Lent is the time to remember this. To remember what Jesus did and try to be like him.

 

- Ron Weitnauer

February 27 - Christy Hosler

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AM Psalm 61, 62; PM Psalm 68:1-20(21-23)24-36

Gen. 42:1-17; 1 Cor. 5:1-8; Mark 3:19b-35

 

Your boasting is not a good thing. Do you not know that a little yeast leavens the whole batch of dough? Clean out the old yeast so that you may be a new batch, as you really are unleavened. For our paschal lamb, Christ, has been sacrificed. Therefore, let us celebrate the festival, not with the old yeast, the yeast of malice and evil, but with the unleavened bread of sincerity and truth.

- 1 Corinthians 5: 6-8

Sometimes my soul feels cluttered like a grungy kitchen cabinet. Old assumptions and prejudices, like jars of stale herbs, get in the way even though they’re desiccated and forgotten. Worries and anxieties pile up uselessly, like almost-empty bags of dried beans and wild rice. Something sticky must have spilled weeks ago, gumming up my good intentions. And there’s a weird musty smell from somewhere in the back—an old grudge, mushy as a rotten potato.

In Lent, God invites us to do the cleaning that we’ve been putting off. It’s an invitation we hesitate to accept; usually we’d rather keep procrastinating, even as our storage capacity shrinks. It’s hard for me to open that door and face the ugly stuff. It takes time and energy to look at what I’ve been lugging around and to be honest about what I need to discard.

Sometimes Lent is about prayer or meditation; moving forward might mean apologizing to someone or having a difficult conversation. Whatever God calls us to do, it’s because that’s what we need in order to start again. The Spirit works with us to clear space for what is fresh and true and life-giving, to prepare for the feast of Easter.

- Christy Hosler

February 28 - Lucy Eggerth

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AM Psalm 72; PM Psalm 119:73-96

Genesis 42:18-28; 1 Corinthians 5:9-6:8; Mark 4:1-20

 

May there be abundance of grain on the earth, growing thick even on the hilltops; may its fruit flourish like Lebanon, and its grain like grass upon the earth. – Psalm 72:16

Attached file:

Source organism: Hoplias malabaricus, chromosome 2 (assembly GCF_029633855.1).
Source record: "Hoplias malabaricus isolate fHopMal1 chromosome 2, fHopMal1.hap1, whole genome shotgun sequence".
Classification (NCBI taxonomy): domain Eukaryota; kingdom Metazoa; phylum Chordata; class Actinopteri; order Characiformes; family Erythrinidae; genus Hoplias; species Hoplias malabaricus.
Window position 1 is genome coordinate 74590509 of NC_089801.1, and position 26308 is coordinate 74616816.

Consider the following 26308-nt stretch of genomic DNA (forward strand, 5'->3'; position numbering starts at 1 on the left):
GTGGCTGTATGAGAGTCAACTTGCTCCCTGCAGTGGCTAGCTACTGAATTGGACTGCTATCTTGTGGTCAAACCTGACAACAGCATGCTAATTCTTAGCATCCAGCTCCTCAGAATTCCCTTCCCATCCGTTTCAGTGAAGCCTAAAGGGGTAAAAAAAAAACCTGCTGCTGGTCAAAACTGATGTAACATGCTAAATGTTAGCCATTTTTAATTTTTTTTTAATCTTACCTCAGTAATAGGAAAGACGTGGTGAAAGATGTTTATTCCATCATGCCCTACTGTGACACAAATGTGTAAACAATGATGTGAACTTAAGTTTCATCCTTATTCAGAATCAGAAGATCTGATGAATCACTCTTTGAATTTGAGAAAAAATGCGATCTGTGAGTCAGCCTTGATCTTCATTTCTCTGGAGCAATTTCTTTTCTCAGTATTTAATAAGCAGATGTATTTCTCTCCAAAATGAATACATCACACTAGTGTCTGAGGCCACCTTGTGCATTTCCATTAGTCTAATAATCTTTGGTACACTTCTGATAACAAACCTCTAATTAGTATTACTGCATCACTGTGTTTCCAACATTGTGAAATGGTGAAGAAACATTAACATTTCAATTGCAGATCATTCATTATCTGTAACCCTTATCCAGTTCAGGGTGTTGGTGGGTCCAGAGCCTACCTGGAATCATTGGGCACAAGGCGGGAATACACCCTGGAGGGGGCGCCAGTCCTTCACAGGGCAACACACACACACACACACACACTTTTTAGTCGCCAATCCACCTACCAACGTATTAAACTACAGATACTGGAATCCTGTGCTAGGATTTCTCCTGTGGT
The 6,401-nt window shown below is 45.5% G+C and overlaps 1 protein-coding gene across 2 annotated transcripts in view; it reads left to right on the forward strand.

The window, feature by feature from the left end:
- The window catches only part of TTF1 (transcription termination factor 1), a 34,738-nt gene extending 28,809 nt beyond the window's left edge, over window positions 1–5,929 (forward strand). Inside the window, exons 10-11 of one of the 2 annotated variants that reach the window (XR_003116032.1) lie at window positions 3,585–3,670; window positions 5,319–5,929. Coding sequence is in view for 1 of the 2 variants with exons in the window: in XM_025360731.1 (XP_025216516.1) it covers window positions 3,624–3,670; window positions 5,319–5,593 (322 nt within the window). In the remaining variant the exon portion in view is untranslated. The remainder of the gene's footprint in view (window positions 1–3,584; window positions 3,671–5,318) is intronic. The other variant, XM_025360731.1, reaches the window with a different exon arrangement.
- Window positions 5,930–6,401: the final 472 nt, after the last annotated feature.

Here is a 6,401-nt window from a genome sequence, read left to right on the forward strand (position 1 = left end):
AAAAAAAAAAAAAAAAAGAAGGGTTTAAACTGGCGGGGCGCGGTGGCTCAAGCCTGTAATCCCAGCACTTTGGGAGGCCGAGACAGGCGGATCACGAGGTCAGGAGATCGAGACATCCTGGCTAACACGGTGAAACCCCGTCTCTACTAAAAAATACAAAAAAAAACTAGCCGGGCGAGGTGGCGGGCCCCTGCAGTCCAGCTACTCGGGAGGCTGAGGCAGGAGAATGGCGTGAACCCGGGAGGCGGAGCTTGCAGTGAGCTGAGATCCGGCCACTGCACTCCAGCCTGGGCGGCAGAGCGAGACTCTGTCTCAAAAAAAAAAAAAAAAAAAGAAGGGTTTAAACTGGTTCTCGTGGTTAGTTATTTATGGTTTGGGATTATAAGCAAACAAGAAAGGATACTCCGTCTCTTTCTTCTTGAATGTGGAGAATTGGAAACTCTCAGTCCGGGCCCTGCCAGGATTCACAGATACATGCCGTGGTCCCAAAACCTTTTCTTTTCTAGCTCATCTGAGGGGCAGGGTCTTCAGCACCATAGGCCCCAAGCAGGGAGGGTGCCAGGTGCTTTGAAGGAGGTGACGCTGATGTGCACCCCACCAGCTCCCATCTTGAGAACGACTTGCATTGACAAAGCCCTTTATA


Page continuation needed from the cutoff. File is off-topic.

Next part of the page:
Joseph then gave orders to fill their bags with grain, to return every man’s money to his sack, and to give them provisions for their journey. This was done for them. – Genesis 42:25

Other seed fell into good soil and brought forth grain, growing up and increasing and yielding thirty and sixty and a hundredfold. And he said, “Let anyone with ears to hear listen.” – Mark 4:8-9

 

In today’s readings I noticed several passages about grain. Psalm 72 has a lush description of grain growing on the earth: the grain grows thickly all the way to the hilltops, its fruit flourishes, and it covers the land like grass.

Genesis tells about Joseph’s generosity to the brothers who betrayed him. When they come to Egypt to buy grain, he sends them away with their sacks filled, returns the payment they had made, and gives them food for the journey. And in the end he forgives them fully for what they did.

In Mark’s gospel Jesus tells about grain that fails to grow and other grain that yields a bountiful crop. Jesus says that when grain falls onto good soil and produces well, it is like what happens when people hear the word of God, accept it, and act upon it. These readings made me think about God’s abundance and how we are called to live.

- Lucy Eggerth

March 1 - Dawna Seely

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AM Psalm [70], 71; PM Psalm 74

Genesis 42:29-38; 1 Corinthians 6:12-20; Mark 4:21-34

 

In you, O Lord, have I taken refuge;
let me never be ashamed.

In your righteousness, deliver me and set me free;
incline your ear to me and save me.

– Psalm 71:1-2

Many psalms alternate between feelings of elation and times of “woe is me.” We can all relate to this.

Psalm 71 describes someone experiencing trouble and their response to adversity. It is easy to forget God until we are in trouble. Then we cry “deliver me and set me free” (v. 2), or “do not cast me off” (v. 9). William Thomas Cummings said, “There are no atheists in foxholes.” Many find that a regular practice of prayer and meditation helps counteract this tendency to come to God only in times of need.

The Psalmist also speaks of “the wicked, the evildoer” (v. 4) and those who “seize him; because there is none who will save” (v. 11). Have you ever felt kicked while you were down? Remember: the difference between the wicked and the righteous is time. We have all filled both roles. During Lent we can think of times we’ve been both righteous and wicked.

In the dark days of winter and the time of reflection in Lent, let us consider, in our own lives, times of darkness, persecution, depression, lack of direction … times when we could not see our way out of trouble. We can cry out to God in the darkness as a wolf howls on a cold winter night. Then we can wait for the salvation from God to appear. (Hint: it sometimes comes out of unexpected places.)

In the meantime, as described in Psalm 71, let us “recount your mighty acts and saving deeds all day long” (v. 15).

- Dawna Seely